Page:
Anderson Cooper and the Trump Dump Kerfuffle | The American Spectator | USA News and Politics
Anderson Cooper and the Trump Dump Kerfuffle
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So. In case you missed?

Friday evening I was Skyping in to Anderson Cooper’s CNN show. And, hard as it may be to believe, the subject of President Trump came up. I know, I know. Crazy!

The latest Trumpian news nugget being discussed was the tale that the President had, in his own inimitable style, told the visiting Russian Foreign Minister Sergey Lavrov and Russian Ambassador Sergey Kislyak that he had fired FBI Director James Comey, whom he described as a “nut job.”

The question from Anderson Cooper was whether this was appropriate, to which I began to make the point that presidents have the right to say what they want — to the Russians in this case. And in fact former presidents Obama and Bush had done their version of the same thing, — plainly speaking their views to and about the Russians. At one point in our discussion Anderson interrupted to say, now memorably: “If he took a dump on his desk you would defend it.”

Thanks to the viral nature of moments just like this, I can now be seen everywhere responding — by laughing. As here. Twitter, as the saying goes, went wild. Fox’s The Five picked up on it minutes later. Anderson came back on to apologize and also did the same on Twitter saying:

Eventually I saw this after waking up in the middle of the night and replied:

 


And, but of course, the rest of the media quickly caught up with the story. It went everywhere.

Now. As I was saying in my return wee-hours tweet? Message America? It’s OK 2 laugh!

My only regret was that I was unable to be on set that night as opposed to being in Skype City where I can’t see anyone beyond myself. Which in turn means one learns to listen to voice inflections to judge response. I heard Anderson’s voice — and — importantly — having now spent almost two years as a guest panelist on his show, I pretty much know without seeing when he is making a joke to illustrate a serious point. Clearly — OK, decidedly and, um, vividly — he was doing that with this particularly interesting response.

My reaction then — and now — was to laugh. I heard from him privately almost instantly and he apologized again. Are you kidding? One doesn’t have to agree with Anderson Cooper to know that he is the ultimate gentleman’s gentleman. Hopefully so am I or our respective aging mothers would still find the strength to smack us silly. There was and is no offense taken.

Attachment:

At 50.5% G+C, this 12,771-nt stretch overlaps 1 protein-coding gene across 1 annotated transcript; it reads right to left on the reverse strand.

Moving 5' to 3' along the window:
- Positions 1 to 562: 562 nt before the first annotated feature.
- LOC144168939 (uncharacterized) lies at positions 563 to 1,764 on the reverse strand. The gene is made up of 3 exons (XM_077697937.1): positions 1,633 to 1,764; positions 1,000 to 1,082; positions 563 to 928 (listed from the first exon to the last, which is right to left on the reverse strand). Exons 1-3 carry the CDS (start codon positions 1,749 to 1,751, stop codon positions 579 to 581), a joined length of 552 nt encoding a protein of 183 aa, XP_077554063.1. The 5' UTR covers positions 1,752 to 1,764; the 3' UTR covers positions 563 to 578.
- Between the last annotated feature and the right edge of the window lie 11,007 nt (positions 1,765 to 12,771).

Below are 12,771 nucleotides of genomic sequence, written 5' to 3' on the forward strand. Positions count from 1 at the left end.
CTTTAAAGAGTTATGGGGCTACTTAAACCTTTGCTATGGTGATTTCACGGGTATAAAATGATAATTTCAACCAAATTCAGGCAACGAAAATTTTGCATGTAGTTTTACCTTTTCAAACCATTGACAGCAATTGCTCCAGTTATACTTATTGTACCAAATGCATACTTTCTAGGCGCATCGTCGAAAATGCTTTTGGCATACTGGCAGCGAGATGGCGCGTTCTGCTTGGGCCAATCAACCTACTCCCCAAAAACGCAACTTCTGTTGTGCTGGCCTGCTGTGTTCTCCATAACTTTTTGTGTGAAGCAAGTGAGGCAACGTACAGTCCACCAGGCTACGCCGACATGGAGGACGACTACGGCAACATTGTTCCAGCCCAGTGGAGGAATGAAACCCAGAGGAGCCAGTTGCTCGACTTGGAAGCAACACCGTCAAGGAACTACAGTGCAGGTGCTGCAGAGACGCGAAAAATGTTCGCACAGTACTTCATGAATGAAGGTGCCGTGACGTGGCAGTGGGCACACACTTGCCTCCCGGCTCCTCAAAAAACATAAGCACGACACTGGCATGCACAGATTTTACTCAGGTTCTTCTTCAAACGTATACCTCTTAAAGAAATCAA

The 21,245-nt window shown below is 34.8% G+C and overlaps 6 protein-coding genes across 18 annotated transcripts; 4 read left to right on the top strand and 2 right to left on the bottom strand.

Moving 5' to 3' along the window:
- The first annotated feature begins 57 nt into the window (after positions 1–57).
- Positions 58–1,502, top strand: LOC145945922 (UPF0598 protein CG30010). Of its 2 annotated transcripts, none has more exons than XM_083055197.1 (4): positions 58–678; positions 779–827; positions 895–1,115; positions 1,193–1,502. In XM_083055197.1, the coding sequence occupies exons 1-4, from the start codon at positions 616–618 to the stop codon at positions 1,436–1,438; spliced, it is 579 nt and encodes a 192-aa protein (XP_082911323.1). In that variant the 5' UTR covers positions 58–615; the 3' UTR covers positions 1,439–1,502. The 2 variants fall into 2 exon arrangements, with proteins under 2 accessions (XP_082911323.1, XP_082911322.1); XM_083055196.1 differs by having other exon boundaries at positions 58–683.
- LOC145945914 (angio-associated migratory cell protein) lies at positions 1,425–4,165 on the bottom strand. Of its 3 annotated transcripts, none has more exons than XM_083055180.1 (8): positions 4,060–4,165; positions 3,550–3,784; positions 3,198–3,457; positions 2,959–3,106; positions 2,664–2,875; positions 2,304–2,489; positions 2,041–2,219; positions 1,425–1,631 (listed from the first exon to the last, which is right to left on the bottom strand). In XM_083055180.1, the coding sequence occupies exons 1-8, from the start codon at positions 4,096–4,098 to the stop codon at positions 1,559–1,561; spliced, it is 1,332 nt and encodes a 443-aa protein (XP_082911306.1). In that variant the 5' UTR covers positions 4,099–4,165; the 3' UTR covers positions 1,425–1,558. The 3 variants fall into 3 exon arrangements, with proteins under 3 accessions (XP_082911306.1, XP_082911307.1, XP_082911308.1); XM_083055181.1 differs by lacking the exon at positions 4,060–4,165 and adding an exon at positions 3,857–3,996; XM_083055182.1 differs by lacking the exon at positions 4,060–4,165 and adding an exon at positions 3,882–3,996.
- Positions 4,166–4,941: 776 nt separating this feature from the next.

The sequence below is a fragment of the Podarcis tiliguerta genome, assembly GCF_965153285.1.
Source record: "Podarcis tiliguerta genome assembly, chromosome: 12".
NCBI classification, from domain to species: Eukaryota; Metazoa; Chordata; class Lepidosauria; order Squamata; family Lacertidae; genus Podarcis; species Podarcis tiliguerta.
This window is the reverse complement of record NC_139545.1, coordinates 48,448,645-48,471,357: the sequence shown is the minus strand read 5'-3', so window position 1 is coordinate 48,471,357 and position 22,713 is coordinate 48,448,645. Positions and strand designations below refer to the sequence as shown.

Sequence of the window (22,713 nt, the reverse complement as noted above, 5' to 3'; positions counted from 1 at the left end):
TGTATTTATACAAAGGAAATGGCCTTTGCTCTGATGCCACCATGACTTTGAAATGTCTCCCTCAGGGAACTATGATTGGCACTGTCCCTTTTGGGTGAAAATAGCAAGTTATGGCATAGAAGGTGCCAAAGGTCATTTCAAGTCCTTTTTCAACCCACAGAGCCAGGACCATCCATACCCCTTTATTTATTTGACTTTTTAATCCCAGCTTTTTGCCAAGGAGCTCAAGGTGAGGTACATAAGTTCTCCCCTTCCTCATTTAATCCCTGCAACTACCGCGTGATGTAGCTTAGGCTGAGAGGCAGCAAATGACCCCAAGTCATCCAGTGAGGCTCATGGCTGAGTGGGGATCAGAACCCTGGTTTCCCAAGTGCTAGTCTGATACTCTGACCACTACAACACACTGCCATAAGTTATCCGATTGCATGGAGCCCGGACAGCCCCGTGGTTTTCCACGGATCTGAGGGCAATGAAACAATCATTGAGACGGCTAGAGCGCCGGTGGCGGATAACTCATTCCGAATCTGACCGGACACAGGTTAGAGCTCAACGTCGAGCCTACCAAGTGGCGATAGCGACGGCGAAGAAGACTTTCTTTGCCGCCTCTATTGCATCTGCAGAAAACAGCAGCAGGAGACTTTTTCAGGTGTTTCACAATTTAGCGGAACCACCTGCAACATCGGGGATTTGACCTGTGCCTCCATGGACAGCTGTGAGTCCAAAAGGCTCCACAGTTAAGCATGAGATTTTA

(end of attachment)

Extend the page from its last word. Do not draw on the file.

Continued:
In reading the reactions to Anderson’s comment pro and con I perfectly understand there are people who hate the results of the election and others who love it. Those who can’t stand the President are beside themselves yada yada yada. And because of that they want to resist or persist or do whatever “ist” comes to mind. Fine. This is America. They have every right to protest to their heart’s content. Donald Trump isn’t the first president to draw the wrath of chunks of the American population and he won’t be the last. In fact, anyone with a sense of history will know instantly that previous presidents with names like Obama, Bush, Clinton, Reagan, Nixon and Johnson repeatedly had fevered opponents in the streets protesting their presence in the White House, not to mention the decisions they made while there.

The larger point here, though unwittingly raised in all this brouhaha, is that the reaction to Anderson’s comment perhaps shows in unintentional fashion that America and Americans would do well to, well, chill out. Have a sense of humor, for heaven’s sake.

Yes, yes, yes. The world can be and in many respects is a brutal, angry place. If you are living amidst the chaos of war in Syria or with violent drug smugglers in Mexico or ISIS wannabes in this or that part of Europe or even here in America, there is every reason to be suitably sober if not grim. But the fact of the matter is that most Americans on all sides of the political divides are living in a nation that provides as best it can a safe harbor from all this turmoil. If America’s biggest problem in life is Americans being offended by something Anderson Cooper said on CNN, then, well, America has a problem of another kind all together.

It’s called a lack of a sense of humor.

My advice? Lighten up America. By all means participate. Protest. Whatever. But for heaven’s sake learn — or relearn — how to laugh.

Jeffrey Lord
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Jeffrey Lord, a contributing editor to The American Spectator, is a former aide to Ronald Reagan and Jack Kemp. An author and former CNN commentator, he writes from Pennsylvania at jlpa1@aol.com. His new book, Swamp Wars: Donald Trump and The New American Populism vs. The Old Order, is now out from Bombardier Books.
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